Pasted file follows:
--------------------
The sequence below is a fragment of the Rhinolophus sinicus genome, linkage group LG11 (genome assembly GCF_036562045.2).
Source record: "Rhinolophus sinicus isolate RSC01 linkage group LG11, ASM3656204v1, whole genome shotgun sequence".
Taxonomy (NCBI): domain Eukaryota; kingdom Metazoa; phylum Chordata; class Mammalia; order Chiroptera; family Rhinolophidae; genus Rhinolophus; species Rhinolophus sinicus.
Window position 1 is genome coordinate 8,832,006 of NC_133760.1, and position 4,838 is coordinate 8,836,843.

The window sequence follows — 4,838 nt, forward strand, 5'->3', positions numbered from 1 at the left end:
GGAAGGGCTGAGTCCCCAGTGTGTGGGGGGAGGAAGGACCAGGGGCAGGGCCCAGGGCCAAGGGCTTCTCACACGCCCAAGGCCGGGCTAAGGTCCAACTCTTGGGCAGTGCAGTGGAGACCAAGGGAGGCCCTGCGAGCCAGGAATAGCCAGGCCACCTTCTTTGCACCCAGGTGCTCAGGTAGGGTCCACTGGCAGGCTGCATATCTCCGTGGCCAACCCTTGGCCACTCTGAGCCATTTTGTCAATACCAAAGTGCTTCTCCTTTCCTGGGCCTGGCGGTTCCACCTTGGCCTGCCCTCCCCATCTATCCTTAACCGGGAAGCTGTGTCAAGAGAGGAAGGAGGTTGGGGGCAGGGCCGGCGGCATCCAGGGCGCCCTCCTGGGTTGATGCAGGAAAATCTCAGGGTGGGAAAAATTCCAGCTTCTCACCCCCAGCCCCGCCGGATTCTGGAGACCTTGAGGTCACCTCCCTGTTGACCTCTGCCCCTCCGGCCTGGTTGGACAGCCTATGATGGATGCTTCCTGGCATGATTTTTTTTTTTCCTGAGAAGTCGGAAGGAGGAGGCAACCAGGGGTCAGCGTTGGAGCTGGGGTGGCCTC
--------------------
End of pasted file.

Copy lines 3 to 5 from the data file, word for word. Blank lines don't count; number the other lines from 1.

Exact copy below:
Taxonomy (NCBI): domain Eukaryota; kingdom Metazoa; phylum Chordata; class Mammalia; order Chiroptera; family Rhinolophidae; genus Rhinolophus; species Rhinolophus sinicus.
Window position 1 is genome coordinate 8,832,006 of NC_133760.1, and position 4,838 is coordinate 8,836,843.

The window sequence follows — 4,838 nt, forward strand, 5'->3', positions numbered from 1 at the left end: